Here's what Wall Street is predicting for the stock market in 2016

The stock market forecasts for 2016 are rolling in.

Wall Street steadily lowered its expectations for the stock market as 2015 unfolded.

On Friday, the S&P 500 traded near 2,090, and the median year-end target on the index was 2,150 according to Bloomberg data. Last December, it was 2,213.

Based on the forecasts we’ve received so far, even the most bullish strategists expect that 2016 will be a modest year for the market.

Uncertainty about how markets respond to the first interest rate hike in nine years, commodity price weakness, and slow global growth are some of the things strategists have identified as potential headwinds for stocks and earnings.

We’ve rounded up the calls from the top firms on Wall Street that we have so far.

We also included their original 2015 price targets, so you can see where the strategists stood a year ago compared to where the market is now. Many of these were revised as the year unfolded.

Goldman Sachs

Goldman Sachs

2016 year-end target: 2,100

2016 EPS forecast: $120

2015 year-end target: 2,100

Comment: 'We forecast the S&P 500 index will tread water for a second consecutive year in 2016,' wrote David Kostin. 'Our year-end 2016 target of 2100 represents a 1% price gain from the current index level (2089), which itself is just 1% above the year-end 2014 level of 2059.'

Source: Goldman Sachs

Bank of America Merrill Lynch


2016 year-end target: 2,200

2016 EPS forecast: $120

2015 year-end target: 2,200

Comment: 'We expect modest gains for US large cap stocks in 2016: the likelihood of a recession in the next 12 months is low in our view, but valuations have normalized from previously low levels and narrowing returns are to be expected,' wrote Savita Subramanian.

Source: Bank of America Merrill Lynch



2016 year-end target: 2,275

2016 EPS forecast: $126

2015 year-end target: 2,225

Comment: 'Barring an unforeseen external shock or a recession, if earnings continue to improve, 2016 should be a positive year for US equities,' Julian Emanuel wrote. 'Regardless, we continue to expect further volatility -- which in essence means higher risk, both upside and downside.'

Source: UBS

Credit Suisse

2016 mid-year target: 2,200

2016 forecast: 6.8% growth

2015 year-end target: 2,225

Comment: 'We think that we are at the later stages of the equity bull market and see increasing headwinds for equities related to valuations, an uncertain macro environment, bottom-up disruptions, weak earnings momentum, and falling market breadth,' Andrew Garthwaite wrote.

Source: Credit Suisse



2016 year-end target: 2,200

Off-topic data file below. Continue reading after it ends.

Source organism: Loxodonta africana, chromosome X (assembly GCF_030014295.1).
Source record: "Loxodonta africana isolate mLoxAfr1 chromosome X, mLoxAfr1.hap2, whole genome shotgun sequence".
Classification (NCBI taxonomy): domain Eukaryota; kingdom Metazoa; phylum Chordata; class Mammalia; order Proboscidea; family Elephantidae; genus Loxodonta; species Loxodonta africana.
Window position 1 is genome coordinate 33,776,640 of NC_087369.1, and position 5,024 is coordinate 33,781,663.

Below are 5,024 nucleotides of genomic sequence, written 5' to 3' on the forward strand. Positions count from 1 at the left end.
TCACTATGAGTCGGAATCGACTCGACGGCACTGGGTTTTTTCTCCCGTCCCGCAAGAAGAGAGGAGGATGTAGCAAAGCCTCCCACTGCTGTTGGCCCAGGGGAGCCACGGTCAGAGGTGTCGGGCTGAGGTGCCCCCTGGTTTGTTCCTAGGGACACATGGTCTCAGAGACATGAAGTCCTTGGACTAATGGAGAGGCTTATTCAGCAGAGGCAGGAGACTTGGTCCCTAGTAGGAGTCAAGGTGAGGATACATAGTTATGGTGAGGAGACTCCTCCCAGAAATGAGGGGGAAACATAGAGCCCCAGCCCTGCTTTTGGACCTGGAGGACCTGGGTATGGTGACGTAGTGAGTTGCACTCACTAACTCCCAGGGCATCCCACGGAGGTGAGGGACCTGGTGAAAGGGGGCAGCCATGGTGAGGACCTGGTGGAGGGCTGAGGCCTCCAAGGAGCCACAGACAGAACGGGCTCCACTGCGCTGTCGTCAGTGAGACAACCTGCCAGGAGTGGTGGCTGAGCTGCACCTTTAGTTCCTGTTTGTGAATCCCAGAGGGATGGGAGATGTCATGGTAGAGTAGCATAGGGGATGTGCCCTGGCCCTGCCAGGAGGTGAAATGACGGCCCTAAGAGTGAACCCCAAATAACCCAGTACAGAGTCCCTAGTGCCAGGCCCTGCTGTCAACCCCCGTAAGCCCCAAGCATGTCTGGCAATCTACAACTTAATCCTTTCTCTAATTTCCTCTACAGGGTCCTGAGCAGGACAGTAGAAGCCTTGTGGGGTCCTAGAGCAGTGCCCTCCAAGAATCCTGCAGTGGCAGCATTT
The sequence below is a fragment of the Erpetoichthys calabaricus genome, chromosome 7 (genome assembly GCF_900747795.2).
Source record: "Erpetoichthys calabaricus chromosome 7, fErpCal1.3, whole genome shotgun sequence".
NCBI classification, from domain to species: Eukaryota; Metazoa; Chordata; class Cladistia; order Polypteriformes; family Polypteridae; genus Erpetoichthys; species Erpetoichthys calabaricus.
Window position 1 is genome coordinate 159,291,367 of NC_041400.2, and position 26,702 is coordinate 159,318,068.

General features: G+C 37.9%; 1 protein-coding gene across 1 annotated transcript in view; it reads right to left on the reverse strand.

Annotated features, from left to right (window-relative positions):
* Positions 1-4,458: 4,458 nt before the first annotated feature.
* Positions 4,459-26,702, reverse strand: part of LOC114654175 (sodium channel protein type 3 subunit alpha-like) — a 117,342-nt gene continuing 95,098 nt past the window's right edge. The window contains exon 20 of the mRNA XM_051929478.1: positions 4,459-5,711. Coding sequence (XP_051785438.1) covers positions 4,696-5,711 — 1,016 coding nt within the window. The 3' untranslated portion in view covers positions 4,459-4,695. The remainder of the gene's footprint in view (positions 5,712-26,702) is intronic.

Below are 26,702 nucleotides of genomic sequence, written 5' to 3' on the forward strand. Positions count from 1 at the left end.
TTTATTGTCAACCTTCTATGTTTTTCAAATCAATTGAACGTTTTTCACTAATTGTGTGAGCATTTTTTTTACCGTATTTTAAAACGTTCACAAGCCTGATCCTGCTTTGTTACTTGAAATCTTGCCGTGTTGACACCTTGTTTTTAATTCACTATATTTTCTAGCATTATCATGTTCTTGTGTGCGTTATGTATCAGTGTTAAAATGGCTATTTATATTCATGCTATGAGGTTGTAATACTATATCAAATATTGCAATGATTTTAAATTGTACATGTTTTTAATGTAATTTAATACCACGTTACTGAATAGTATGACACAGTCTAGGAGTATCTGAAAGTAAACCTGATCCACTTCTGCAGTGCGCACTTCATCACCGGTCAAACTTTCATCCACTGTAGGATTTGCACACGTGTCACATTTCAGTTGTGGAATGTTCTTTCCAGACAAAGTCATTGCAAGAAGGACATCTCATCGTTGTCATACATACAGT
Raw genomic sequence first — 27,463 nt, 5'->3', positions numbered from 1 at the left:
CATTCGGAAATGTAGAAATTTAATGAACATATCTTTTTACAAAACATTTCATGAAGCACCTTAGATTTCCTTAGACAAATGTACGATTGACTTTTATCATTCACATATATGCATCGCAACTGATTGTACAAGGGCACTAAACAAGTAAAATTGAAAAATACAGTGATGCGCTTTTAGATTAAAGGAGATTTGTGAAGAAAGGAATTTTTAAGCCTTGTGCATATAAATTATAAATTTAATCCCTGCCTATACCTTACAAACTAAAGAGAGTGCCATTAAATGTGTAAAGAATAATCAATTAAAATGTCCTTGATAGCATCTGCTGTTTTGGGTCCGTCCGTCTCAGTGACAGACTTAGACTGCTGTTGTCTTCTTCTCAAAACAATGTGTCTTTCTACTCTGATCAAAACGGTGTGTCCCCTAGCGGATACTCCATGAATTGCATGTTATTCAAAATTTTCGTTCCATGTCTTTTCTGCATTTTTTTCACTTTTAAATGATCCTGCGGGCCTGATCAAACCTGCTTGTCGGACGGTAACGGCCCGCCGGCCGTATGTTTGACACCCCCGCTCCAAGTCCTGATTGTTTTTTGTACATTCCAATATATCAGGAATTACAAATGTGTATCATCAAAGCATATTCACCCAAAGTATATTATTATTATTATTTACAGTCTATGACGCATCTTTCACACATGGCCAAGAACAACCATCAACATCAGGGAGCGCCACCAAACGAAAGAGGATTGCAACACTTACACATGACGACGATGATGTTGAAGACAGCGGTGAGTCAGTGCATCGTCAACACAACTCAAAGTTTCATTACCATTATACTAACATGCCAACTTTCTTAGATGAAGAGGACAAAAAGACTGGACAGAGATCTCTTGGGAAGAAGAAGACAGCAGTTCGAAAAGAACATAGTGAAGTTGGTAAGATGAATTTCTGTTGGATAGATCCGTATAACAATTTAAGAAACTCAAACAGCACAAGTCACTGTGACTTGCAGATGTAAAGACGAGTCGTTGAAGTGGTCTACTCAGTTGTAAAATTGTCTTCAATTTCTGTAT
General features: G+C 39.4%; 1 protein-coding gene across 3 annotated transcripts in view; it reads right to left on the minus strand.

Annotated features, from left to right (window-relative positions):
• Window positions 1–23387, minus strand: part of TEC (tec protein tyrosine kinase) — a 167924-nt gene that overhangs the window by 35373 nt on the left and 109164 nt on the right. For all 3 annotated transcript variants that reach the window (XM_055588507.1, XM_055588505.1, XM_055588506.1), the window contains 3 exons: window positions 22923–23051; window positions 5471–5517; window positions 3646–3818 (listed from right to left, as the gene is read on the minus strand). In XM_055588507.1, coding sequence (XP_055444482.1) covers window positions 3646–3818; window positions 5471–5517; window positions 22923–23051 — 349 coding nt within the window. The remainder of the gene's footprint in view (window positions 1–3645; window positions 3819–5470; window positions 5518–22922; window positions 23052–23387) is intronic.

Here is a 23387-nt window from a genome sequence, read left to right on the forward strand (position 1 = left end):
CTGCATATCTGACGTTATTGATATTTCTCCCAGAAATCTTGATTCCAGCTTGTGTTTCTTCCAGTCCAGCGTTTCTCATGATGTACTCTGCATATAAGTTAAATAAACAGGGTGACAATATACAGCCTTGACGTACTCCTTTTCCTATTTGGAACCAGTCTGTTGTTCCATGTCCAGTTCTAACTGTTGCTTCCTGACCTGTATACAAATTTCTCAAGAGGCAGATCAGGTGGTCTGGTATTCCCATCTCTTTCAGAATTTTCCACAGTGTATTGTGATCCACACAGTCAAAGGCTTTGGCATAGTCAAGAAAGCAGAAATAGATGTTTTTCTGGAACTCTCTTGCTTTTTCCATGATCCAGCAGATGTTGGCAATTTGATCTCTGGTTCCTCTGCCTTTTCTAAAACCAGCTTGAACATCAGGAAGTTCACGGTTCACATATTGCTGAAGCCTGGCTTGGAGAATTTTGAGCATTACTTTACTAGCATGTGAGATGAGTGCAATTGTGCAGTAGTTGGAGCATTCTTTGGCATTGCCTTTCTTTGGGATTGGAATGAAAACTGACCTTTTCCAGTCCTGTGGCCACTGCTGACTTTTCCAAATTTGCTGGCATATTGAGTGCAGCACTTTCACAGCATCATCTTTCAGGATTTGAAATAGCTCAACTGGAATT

2016 EPS forecast: 4% growth

2015 year-end target: 2,100

Comment: 'Our macro narrative is simple, if obvious,' Jonathan Glionna said. 'We believe U.S. interest rates will go up leading to a stronger U.S. dollar. This should cause earnings per share growth and returns to remain subdued. We forecast 4% EPS growth and a 5% gain for the S&P 500.'

Source: Barclays

RBC Capital Markets


2016 year-end target: 2,300

2016 EPS forecast: $128

2015 year-end target: 2,325

Comment: '2015 was marked by falling oil prices, a diminishing global growth outlook, and flat rates,' Jonathan Golub wrote. 'Our constructive 2016 outlook is predicated upon stabilizing commodity prices, and an incrementally higher dollar and rates. All of this should result in a substantially higher earnings trajectory as well as a modest re-rating of stocks.'

Source: RBC Capital Markets

BMO Capital Markets

BMO Capital Markets

2016 year-end target: 2,100

2016 EPS forecast: $130

2015 year-end target: 2,250

Comment: 'We believe the S&P 500 will likely suffer its first calendar year loss since 2008,' wrote Brian Belski. 'However, we continue to believe the longer-term outlook for US stocks remains bright, and we remain confident with our call that US stocks are in the midst of a secular bull market.'

Source: BMO Capital Markets

Deutsche Bank

2016 year-end target: 2,250-2,300

2016 EPS forecast: $125

2015 year-end target: 2,150

Comment: 'We reduce 2016E S&P EPS from $128 to $125,' wrote David Bianco. 'We're unsure of the tone of language appropriate to describe this reduction. Slashing or even cutting is too harsh as our new estimate is merely 2.5% lower. This trimming shouldn't surprise investors given recent commodity and currency markets.'

Source: Deutsche Bank

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